This week marks National Protect Your Identity Week, an effort of the National Foundation for Credit Counseling (NFCC), The National Association of Triads, Inc. and the National Sheriffs' Association to educate people about the dangers of identity theft and measures they can take to prevent it.

According to the Identity Theft Resource Center, identity theft occurs when someone steals a person's identifying information and uses it for his own personal gain. Identity theft is a crime, and it occurs in many forms, from government or medical identity theft, to criminal or financial identity theft.

Identity theft has become a major issue and has been the Federal Trade Commission's top complaint for the last twelve years, tallying 15 percent of its complaints. Identity theft is also on the rise: The Identity Theft Resource Center reports that in 2011, incidents of identity fraud increased by 13 percent.

The NFCC recently conducted a poll through its website and found that 64 percent of consumers are afraid of having their identities stolen.

"A healthy fear of ID theft is a good thing," said Gail Cunningham, spokesperson for the NFCC, in a statement. However, that fear should also spur consumers into action to protect themselves from experiencing identity theft.

During National Protect Your Identity Week, the NFCC puts together resources and events to help people make sure they take extra precaution in protecting their identities. One of the features on its website is a quiz to help consumers learn if they're at risk for being a target of identity theft, as well as videos and other consumer tips.

To celebrate the week, organizations around the country are hosting events about identity theft, including workshops on how to avoid it. Other events include responsible cell phone recycling, credit report reviews and shredding services shredding events where members of the community can bring their old bills and sensitive personal information to be shredded to prevent identity thieves from stealing and using it.

"Consumers can use this week to do one of their periodic check-ups to assess their vulnerability to identity theft, and use the resources at the Protect Your Identity Week Web site to identify simple steps to reduce their risk of being a victim of identity theft," said Thomas J. Curry, Comptroller of the Currency, in a statement.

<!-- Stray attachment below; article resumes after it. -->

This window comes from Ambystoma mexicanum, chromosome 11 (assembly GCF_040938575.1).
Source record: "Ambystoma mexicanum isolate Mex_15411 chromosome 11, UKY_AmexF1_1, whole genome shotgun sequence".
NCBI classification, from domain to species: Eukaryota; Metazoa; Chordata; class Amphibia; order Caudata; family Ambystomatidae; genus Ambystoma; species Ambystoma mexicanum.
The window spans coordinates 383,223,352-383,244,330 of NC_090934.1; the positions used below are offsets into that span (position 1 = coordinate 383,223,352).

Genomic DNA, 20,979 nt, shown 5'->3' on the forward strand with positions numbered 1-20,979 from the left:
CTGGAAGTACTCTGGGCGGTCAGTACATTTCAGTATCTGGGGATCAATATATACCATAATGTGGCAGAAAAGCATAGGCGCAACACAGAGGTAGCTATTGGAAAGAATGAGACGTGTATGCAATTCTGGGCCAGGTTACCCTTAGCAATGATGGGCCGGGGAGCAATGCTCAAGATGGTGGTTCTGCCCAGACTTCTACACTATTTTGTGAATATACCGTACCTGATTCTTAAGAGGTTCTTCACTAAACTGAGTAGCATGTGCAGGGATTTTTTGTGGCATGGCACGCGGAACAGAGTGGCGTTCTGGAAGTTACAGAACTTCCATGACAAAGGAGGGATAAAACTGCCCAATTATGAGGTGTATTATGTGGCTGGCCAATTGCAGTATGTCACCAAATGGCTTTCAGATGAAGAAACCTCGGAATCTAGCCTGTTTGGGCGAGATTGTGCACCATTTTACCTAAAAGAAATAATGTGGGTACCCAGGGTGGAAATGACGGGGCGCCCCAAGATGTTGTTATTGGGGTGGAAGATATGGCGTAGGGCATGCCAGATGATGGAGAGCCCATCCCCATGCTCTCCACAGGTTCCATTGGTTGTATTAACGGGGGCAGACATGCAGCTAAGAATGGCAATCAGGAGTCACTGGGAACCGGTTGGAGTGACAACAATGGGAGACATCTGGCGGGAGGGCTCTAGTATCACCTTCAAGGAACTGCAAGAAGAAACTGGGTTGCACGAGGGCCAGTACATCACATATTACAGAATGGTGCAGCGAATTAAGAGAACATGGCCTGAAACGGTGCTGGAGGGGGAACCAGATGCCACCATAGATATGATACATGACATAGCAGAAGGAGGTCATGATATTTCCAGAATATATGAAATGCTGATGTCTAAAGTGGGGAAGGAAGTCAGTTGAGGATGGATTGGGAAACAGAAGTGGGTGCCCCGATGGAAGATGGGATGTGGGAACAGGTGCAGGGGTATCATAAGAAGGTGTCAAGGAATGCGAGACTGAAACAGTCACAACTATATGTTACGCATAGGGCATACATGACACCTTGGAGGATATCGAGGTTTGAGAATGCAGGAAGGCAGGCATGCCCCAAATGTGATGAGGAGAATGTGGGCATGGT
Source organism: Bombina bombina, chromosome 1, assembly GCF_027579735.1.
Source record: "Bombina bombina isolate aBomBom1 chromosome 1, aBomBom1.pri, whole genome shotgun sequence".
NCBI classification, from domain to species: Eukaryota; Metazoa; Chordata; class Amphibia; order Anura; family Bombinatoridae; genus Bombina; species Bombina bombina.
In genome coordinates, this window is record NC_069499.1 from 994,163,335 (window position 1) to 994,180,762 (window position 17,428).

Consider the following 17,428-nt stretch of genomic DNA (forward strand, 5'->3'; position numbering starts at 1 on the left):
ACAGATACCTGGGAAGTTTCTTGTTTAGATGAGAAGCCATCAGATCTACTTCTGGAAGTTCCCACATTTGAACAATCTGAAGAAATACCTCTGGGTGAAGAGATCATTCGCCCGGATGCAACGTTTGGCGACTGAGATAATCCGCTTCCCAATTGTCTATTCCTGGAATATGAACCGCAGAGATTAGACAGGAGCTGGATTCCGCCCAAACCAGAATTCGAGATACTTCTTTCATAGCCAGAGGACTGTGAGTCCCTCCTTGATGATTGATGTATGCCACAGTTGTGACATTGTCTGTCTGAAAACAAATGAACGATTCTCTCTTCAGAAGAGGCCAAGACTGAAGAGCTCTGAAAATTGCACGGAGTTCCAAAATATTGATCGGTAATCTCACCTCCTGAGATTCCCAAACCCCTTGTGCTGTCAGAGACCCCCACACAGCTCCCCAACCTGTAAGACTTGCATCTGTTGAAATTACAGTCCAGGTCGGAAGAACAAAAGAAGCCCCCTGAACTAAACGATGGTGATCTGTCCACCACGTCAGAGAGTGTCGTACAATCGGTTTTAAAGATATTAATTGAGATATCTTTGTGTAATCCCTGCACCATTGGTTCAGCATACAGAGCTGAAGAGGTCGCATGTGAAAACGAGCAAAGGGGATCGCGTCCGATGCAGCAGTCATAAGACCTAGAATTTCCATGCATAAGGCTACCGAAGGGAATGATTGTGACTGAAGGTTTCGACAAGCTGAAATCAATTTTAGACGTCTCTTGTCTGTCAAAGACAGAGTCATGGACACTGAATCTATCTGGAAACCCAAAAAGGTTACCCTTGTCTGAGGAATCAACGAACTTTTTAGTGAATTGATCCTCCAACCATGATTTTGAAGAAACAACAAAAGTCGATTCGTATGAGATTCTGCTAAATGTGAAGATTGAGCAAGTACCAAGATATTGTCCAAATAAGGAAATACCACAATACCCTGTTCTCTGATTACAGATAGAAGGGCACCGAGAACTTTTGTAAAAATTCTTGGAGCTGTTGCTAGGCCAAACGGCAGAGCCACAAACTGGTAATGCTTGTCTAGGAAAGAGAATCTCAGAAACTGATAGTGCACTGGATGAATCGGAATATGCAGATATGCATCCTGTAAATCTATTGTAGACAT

The Federal Trade Commission also has brochures on its website, located at, that explain more about identity theft, what consumers should know about it, and what they can do to prevent it. The FTC advises making sure you check your credit reports regularly to make sure there's no unusual information on them. Also keep on top of what your bank and credit card statements say, as well as your explanation of medical benefits from your health plan. As you purge your files of outdated statements, be sure to shred them to avoid inadvertently sharing personal information with information thieves.

If you're a victim of identity theft, the Protect Your Identity Week website has more information on what you should do to cut down on the damage caused to your credit. First, contact Experian, Equifax and TransUnion, the three major credit reporting bureaus, and have a fraud alert put on your credit file. This also entitles you to get a free credit report so you can examine it for other inaccuracies.

You'll also need to contact your creditors, especially those where the account information has been stolen. These accounts will need to be closed, and you'll have to establish new accounts. It's also a good idea to report identity theft to the police and file a complaint with the FTC.

The Protect Your Identity Week website lists all events for the week and has more information and tips to help you be smart about identity theft.